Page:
The members of the 27th Dáil first met on 14 December. The Dáil did not successfully nominate anyone for the position of Taoiseach on that day, with Albert Reynolds, John Bruton and Dick Spring being defeated. Reynolds resigned as Taoiseach but under the provisions of Article 28.11 of the Constitution, the members of the government continued to carry out their duties until their successors were appointed.[31] The 23rd Government of Ireland was formed on 12 January 1993 as a coalition between Fianna Fáil and the Labour Party, with Albert Reynolds again serving as Taoiseach.

See alsoEdit

ReferencesEdit

  1. ^ "Nomination of Taoiseach – Dáil Éireann (26th Dáil) – Thursday, 29 June 1989". Houses of the Oireachtas. Retrieved 10 August 2019.
  2. ^ "Statement by Taoiseach – Dáil Éireann (26th Dáil) – Thursday, 29 June 1989". Houses of the Oireachtas. Retrieved 16 February 2020.
  3. ^ Stephen O'Byrnes (27 February 2016). "1989 a road map for Fine Gael-Fianna Fáil deal". The Irish Times. Retrieved 21 March 2017.
  4. ^ "Nomination of Taoiseach (Resumed) – Dáil Éireann (26th Dáil) – Monday, 3 July 1989". Houses of the Oireachtas. Retrieved 16 February 2020.
  5. ^ "Nomination of Taoiseach (Resumed) – Dáil Éireann (26th Dáil) – Thursday, 6 July 1989". Houses of the Oireachtas. Retrieved 16 February 2020.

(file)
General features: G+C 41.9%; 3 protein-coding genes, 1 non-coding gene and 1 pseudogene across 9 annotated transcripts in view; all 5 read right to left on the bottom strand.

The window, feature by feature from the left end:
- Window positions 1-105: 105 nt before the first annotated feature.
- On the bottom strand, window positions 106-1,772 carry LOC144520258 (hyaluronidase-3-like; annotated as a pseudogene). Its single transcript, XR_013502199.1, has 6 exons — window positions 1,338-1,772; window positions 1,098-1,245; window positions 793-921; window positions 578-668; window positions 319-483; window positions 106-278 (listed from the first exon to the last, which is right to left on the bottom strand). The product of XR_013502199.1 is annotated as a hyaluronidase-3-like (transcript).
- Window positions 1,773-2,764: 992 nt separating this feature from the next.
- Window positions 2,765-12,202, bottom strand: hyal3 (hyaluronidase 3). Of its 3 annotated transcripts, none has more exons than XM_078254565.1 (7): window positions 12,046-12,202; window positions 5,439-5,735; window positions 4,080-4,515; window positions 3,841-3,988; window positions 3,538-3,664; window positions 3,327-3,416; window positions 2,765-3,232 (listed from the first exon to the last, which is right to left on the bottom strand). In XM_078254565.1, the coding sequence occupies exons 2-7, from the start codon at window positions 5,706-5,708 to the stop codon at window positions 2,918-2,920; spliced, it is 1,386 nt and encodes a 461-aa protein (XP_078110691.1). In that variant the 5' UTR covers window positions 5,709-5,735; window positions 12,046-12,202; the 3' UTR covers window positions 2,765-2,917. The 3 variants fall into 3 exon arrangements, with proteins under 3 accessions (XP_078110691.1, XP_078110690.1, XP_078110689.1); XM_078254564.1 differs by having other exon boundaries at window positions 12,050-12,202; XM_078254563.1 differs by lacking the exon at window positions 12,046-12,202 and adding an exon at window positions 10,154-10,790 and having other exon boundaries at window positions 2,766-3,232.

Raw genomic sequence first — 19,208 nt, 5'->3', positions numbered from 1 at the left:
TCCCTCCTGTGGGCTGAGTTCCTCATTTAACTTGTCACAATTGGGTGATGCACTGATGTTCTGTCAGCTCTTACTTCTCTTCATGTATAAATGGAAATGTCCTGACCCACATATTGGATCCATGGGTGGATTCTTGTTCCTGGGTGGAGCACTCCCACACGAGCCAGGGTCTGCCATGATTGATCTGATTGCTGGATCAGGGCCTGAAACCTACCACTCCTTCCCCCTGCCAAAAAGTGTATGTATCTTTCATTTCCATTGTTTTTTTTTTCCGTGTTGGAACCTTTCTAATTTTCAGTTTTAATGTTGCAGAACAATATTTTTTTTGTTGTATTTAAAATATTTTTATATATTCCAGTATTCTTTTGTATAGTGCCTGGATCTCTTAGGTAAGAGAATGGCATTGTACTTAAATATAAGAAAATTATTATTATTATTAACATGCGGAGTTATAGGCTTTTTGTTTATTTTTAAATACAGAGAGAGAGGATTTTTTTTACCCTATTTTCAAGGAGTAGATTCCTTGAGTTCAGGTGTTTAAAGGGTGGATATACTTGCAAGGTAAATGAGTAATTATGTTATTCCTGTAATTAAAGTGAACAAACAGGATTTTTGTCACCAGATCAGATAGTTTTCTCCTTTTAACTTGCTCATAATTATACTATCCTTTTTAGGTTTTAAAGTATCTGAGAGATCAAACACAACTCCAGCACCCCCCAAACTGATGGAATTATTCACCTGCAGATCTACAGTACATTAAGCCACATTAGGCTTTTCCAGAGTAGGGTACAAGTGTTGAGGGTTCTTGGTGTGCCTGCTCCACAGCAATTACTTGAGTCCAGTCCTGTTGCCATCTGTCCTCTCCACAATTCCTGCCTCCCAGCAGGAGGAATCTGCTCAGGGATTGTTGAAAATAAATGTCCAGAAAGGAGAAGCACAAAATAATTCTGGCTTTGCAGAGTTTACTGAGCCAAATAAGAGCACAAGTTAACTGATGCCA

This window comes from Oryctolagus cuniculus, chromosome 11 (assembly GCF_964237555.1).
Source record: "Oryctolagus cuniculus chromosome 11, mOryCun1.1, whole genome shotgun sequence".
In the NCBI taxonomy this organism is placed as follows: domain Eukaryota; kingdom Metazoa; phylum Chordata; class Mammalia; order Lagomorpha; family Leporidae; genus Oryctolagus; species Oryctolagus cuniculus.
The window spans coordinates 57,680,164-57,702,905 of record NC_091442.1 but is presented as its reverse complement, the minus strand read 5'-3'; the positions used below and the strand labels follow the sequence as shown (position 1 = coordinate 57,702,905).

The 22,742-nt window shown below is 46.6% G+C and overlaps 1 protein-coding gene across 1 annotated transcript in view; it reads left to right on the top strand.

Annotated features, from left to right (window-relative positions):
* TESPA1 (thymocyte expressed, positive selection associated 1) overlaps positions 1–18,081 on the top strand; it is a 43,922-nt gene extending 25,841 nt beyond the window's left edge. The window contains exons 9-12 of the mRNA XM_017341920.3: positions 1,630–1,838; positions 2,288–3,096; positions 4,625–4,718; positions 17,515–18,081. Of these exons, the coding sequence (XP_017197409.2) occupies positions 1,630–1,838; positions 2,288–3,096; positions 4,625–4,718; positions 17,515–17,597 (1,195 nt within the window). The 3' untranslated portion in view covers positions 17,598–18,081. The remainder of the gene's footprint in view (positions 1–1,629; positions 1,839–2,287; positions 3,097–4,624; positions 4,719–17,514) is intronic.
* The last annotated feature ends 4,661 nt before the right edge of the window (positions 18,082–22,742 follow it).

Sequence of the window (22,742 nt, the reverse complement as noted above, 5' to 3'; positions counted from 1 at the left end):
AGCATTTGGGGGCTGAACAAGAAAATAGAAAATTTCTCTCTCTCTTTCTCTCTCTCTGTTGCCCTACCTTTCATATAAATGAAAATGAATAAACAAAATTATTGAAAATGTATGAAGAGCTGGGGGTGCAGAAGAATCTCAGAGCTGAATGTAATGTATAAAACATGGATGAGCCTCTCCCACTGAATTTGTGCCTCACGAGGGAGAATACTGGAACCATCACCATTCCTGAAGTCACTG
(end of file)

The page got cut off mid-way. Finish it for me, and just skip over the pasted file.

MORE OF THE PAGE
6. ^ "Nomination of Taoiseach (Resumed) – Dáil Éireann (26th Dáil) – Wednesday, 12 July 1989". Houses of the Oireachtas. Retrieved 18 January 2020.
  7. ^ "Nomination of Taoiseach (Resumed) – Votes – Dáil Éireann (26th Dáil) – Wednesday, 12 July 1989". Houses of the Oireachtas. Retrieved 18 January 2020.
  8. ^ a b c "Appointment of Taoiseach and Nomination of Members of Government – Dáil Éireann (26th Dáil) – Wednesday, 12 July 1989". Houses of the Oireachtas. Retrieved 10 August 2019.
  9. ^ a b c "Appointment of Members of Government and Minister of State – Dáil Éireann (26th Dáil) – Tuesday, 18 Jul 1989". Houses of the Oireachtas. Retrieved 18 January 2020.
  10. ^ "Communications (Transfer of Departmental Administration and Ministerial Functions) Order 1991". Irish Statute Book. 6 February 1991. Retrieved 18 January 2020.
  11. ^ "Tourism and Transport (Alteration of Name of Department and Title of Minister) Order 1991". Irish Statute Book. 6 February 1991. Retrieved 18 January 2020.
  12. ^ "Termination of Ministerial Appointment: Announcement by Taoiseach – Dáil Éireann (26th Dáil) – Thursday, 1 November 1990". Houses of the Oireachtas. Retrieved 8 February 2020.
  13. ^ "Nomination of Tánaiste – Dáil Éireann (26th Dáil) – Tuesday, 13 November 1990". Houses of the Oireachtas. Retrieved 8 February 2020.